In the following case the Court of Appeal had to consider whether the trial judge was right to decide that the oral contract concluded between the parties for a fixed term of two years included a right to terminate upon three months’ written notice. This case focuses on the risk of commencing performance on the basis of partially completed contract terms.
BVM Management Ltd v Yeomans (t/a the Great Hall At Mains) & Anor  EWCA Civ 1254
The respondents, Mr and Mrs Yeomans (the Yeomans) entered into a written agreement with a company (GBRF) for the provision of catering services (Catering Contract). It was a term of the Catering Contract that either party be entitled to terminate the Catering Contract upon three months' written notice.
The Yeomans and GBRF subsequently commenced negotiating the terms of a second agreement for the provision of event management services (Events Contract). The proposed terms of the Events Contract contained the same right of termination and notice period that was included in the Catering Contract.
Although draft terms of the Events Contract were circulated, the Events Contract was never signed because GBRF fell into financial difficulties. A meeting was held in July 2007 between the parties to discuss a proposed solution whereby one of the directors of GBRF (Mr Middleton) would take over GBRF’s position. It was agreed that Mr Middleton would form a separate company (BVM) to provide the event services.
BVM and the Yeomans did not conclude a written contract. However, there was no dispute that whatever the terms of the contract might be between BVM and the Yeomans, the parties were agreed that their contract was based on the partially negotiated terms of the Events Contract.
BVM continued to provide the event services until February 2008 when the Yeomans terminated the contract on the basis that it was entitled to do so on three months’ written notice.
BVM argued that the contract between BVM and the Yeomans did not entitle either party to terminate the contract early, let alone upon three months written notice - the contract was for a fixed term of two years, with no option for early termination at all.
Findings of the Trial Judge
The trial judge made several findings of fact:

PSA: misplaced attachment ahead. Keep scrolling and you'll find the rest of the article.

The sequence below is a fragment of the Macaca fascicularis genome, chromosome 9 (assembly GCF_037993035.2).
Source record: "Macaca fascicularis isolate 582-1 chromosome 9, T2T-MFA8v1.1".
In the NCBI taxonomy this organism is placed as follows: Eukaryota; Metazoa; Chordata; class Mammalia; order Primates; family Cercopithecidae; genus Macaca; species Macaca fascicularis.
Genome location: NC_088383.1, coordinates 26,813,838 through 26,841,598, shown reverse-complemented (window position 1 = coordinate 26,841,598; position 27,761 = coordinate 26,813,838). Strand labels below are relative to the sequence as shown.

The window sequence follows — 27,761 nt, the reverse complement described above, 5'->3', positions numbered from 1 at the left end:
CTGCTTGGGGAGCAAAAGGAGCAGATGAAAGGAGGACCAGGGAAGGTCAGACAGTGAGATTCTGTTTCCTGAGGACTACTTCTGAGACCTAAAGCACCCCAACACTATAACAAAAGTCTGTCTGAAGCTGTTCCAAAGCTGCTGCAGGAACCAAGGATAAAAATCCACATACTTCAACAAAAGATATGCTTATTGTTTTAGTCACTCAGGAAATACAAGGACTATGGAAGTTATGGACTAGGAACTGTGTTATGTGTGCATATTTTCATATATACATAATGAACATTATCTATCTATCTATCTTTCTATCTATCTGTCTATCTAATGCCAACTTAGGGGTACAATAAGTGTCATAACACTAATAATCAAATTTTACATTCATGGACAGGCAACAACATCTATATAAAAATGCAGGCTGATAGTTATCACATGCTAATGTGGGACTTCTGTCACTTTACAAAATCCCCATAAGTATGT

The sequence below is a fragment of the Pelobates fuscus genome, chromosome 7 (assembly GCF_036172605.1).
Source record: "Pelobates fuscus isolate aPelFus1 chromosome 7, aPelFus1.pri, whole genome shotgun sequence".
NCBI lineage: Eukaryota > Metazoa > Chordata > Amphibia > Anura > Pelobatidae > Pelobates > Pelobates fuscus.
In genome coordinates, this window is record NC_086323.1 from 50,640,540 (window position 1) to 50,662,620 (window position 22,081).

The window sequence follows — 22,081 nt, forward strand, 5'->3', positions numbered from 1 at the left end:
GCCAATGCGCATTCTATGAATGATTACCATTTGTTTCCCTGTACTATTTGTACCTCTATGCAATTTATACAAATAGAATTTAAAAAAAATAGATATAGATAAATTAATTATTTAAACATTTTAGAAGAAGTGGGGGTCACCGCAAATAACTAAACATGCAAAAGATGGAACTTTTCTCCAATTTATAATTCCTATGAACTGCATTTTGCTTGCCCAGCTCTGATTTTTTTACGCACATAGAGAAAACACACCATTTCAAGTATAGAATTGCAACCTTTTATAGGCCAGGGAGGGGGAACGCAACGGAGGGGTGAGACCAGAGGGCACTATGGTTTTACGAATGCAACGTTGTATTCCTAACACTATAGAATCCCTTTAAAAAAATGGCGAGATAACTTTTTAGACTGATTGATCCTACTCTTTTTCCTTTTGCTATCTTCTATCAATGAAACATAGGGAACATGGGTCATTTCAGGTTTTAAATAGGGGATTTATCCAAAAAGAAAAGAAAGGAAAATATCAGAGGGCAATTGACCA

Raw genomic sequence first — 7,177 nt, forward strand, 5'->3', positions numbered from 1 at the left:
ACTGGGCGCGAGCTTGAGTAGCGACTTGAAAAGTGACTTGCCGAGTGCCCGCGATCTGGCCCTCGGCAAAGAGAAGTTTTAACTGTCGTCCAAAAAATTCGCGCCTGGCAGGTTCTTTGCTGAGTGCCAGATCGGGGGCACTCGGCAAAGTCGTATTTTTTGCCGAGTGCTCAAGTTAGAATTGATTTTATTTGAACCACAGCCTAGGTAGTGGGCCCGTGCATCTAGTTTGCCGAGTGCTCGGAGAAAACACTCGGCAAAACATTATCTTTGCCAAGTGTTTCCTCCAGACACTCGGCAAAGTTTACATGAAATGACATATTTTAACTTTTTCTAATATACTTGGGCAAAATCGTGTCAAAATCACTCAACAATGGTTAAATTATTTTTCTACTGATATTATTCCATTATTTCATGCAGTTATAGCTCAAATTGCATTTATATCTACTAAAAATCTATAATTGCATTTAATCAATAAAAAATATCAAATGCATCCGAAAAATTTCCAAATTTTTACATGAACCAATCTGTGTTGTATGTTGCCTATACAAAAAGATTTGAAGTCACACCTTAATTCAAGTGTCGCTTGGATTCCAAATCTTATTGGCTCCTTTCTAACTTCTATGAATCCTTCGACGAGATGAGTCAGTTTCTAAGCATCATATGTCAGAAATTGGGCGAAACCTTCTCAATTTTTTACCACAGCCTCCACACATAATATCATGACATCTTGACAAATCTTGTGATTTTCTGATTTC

- The Events Contract (which was based on the Catering Contract) contained the right to terminate upon notice and the Events Contract was before all those who attended the July meeting.
- At the July meeting Mr Middleton had stated that he wanted some security of contract and required that the contract be for a fixed term of two years.
- The right to terminate on three months’ notice provision (contained in the Events Contract) was not discussed or mentioned by either party at the July meeting.
- Mr Middleton believed it was agreed that the Events Contract would run for two years without any right of termination regardless of any notice.
- Equally, the Yeomans believed that the two year fixed period could be terminated by either party upon three months’ notice.
The trial judge held that:
- Mr Middleton and the Yeomans had concluded an oral contract at the July meeting;
- It was term of the oral contract that it would be for a two year period.
- The right to terminate on three months’ notice in the Events Contract was incorporated into the oral contract.
- The termination provision was not incompatible with the oral contract being for a fixed term.
Did the parties agree either expressly or tacitly to incorporate the right to terminate on notice in the oral contract?
On appeal BVM sought to argue that the trial judge was wrong to conclude that the parties had incorporated a right to terminate on notice particularly given that:
- BVM sought the security of a fixed term two year contract;
- neither party at the July meeting discussed any right of termination; and
- that an “objective bystander” would have understood that the parties were agreeing a contract for a two year term with no possibility of an earlier termination on notice.
The findings of the Court of Appeal
The Court of Appeal noted that case law required an appeal court to be slow to reverse a trial judge’s evaluation of the facts, particularly where the finding depended on oral evidence, unless the findings:
- were obviously wrong;
- unreasonable; or
- produced a result unsustainable in law.
The Court of Appeal considered the key material which was before the trial judge and the subjective understandings of what each party thought they were agreeing. However, these subjective understandings were of no help as they cancelled each other out and the Court of Appeal dismissed the appeal. The trial judge was entitled on the evidence he had before him to reach a finding of fact that the parties did agree that the three month termination provision was part of the contract concluded orally at the July meeting.
There was no legal difficulty in having a contract for a period of two years with a provision that permitted an earlier termination of the fixed term.
This case is another example of the danger of commencing performance in the absence of a signed contract. Although it does not introduce any new law, it does highlight the effect that oral negotiations have on the drafting process. Terms of agreements - particularly such terms as a right of termination - should be agreed in writing. Here, the fact that a termination clause was included in the draft agreement which was before the parties at their meeting (even though it was not discussed) was sufficient to incorporate it into the oral agreement between the parties.
View: BVM Management Ltd v Yeomans (t/a the Great Hall At Mains) & Anor  EWCA Civ 1254